Hunkered down in their new capital, far removed from the largest anti-government movement since 1988, Burma’s ruling generals are caught in a rare dilemma.
They can either come down hard on the Buddhist monks leading the protests — and risk turning pockets of dissent into nationwide outrage as reports and grainy mobile phone images of revered, maroon-robed men and boys being beaten up leak out.
Or they can give them a free rein to march round a few cities and towns — and risk the movement spreading across the country, and into other social groups, such as the students or civil servants, the other key players in the 1988 uprising.
The latest sector of society to throw their hats into the ring are celebrities, with some of the South-east Asian nation’s top names in stage and screen calling for support of the monks on foreign Burmese-language radio stations.
At present, the junta’s strategy appears to be softly-softly, analysts say, citing Saturday’s stunning decision to let 500 monks through barbed-wire barricades outside the house of detained opposition leader and democracy icon Aung San Suu Kyi.
Suu Kyi’s 15-minute appearance in a doorway to her gated house was the first time the 62-year-old Nobel laureate has been seen in public since her latest arrest in May 2003. She has spent nearly 12 of the last 18 years in jail or under house arrest.
Although they were blocked in an attempted repeat on Sunday, the unprecedented success has put the bit firmly between the monks’ teeth.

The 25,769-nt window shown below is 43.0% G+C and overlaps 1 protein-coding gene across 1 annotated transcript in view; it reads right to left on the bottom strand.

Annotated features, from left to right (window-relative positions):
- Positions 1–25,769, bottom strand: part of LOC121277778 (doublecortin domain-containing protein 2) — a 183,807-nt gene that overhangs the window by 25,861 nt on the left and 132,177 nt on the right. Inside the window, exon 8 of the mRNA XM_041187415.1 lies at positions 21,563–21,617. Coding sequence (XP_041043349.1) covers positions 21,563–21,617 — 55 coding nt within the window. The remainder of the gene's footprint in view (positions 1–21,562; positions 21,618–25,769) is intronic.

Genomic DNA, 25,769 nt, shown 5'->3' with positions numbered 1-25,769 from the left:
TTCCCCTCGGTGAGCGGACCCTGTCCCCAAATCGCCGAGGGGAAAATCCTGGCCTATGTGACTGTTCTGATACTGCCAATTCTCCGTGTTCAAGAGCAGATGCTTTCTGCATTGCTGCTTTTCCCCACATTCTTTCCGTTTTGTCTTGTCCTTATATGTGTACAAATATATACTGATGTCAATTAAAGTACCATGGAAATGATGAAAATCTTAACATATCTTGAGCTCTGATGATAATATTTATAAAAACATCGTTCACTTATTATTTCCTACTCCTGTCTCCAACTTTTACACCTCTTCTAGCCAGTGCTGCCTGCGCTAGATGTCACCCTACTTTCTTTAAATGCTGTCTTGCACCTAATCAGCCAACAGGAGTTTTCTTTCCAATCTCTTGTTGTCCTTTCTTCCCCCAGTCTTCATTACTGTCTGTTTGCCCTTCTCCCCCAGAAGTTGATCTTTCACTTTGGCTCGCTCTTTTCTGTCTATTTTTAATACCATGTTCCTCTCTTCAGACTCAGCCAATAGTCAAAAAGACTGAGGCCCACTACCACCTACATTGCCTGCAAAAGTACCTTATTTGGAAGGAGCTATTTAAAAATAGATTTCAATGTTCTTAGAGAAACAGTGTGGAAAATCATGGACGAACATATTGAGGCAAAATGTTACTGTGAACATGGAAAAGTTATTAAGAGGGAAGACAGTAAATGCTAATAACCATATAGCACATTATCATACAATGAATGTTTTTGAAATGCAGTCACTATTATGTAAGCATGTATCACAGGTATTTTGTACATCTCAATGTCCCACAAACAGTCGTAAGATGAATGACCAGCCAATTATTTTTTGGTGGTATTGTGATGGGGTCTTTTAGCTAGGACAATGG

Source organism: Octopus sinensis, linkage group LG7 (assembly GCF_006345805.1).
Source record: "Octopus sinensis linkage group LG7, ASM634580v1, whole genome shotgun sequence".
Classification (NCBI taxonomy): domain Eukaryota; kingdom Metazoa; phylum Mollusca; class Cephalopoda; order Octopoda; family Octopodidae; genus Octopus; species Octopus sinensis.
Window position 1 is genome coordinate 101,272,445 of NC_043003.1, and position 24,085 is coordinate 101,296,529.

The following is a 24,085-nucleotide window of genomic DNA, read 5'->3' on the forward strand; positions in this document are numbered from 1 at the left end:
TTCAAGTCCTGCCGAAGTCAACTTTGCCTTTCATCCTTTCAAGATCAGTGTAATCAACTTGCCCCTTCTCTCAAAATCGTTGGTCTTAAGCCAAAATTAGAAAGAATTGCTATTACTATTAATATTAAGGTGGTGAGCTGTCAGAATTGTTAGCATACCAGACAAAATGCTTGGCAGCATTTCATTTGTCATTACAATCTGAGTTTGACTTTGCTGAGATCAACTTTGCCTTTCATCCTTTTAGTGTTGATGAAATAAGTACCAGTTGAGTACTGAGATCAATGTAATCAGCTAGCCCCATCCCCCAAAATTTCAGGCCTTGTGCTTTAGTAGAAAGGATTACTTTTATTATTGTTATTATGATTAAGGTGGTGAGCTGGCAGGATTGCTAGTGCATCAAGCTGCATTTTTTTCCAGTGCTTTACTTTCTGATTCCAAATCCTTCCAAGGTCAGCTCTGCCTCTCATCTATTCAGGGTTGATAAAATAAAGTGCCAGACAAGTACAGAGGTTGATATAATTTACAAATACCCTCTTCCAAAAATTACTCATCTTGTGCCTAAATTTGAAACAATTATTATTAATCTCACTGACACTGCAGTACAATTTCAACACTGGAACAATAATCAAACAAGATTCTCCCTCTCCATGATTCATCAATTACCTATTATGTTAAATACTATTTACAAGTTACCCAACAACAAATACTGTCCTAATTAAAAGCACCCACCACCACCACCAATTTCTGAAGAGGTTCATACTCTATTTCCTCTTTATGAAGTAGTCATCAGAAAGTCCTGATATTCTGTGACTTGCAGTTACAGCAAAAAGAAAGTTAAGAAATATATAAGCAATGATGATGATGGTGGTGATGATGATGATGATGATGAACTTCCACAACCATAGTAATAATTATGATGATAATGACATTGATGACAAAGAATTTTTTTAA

”There’s no prospect now of the monks just deciding to abandon this,” a Yangon-based diplomat said on Monday, as tens of thousands of people joined monks in another march from the gilded Shwedagon pagoda through the middle the former Burma’s commercial capital.
”They are getting braver every day and their demands are getting greater every day, and it’s much more overtly political,” the diplomat said.
”It’s now about Aung San Suu Kyi, it’s about reform.”
Despite apparent reluctance to send in soldiers now, history suggests the junta — the latest face of 45 years of unbroken military rule — will come down hard, as it did in 1988 when up to 3 000 people are thought to have been killed.
In 1988, the protests built up over several months, with students, monks then civil servants joining a gradually swelling movement against the generals’ military rule and their economic mismanagement. Now, however, students have been moved to the outskirts of Yangon, and government workers are coralled in Naypyitaw, 390km north of Yangon.
Rumours are swirling around Yangon of imminent emergency law, hospitals being emptied and battalions of soldiers massing on the city outskirts. However, there is no sign of a major security presence in the heart of the former capital, witnesses say.
”I don’t see how the military is going to improve and I’m just worried that they will crack down,” said Win Min, a 1988 student protester who fled to Thailand.
”That’s their traditional way of dealing with this sort of thing. They never compromise and they have no idea how to negotiate.”
Diplomats say Beijing — the closest the junta has to a friend — may also be playing a quiet role behind the scenes, building on public statements this month at an Asia-Pacific summit in Sydney urging ”national reconciliation”.
But any ”pro-reform” elements within the junta’s top leadership also face formidable impediments.
Not least of these is supremo Than Shwe’s personal dislike of Suu Kyi, said to be so intense the 73-year-old ”Senior General” refuses to allow her name to be mentioned in his presence.
Some analysts also said the lack of action may simply be because the junta has been caught off guard by the speed with which protests has mushroomed from sporadic marches against fuel prices in mid-August to massed ranks marches a month later. – Reuters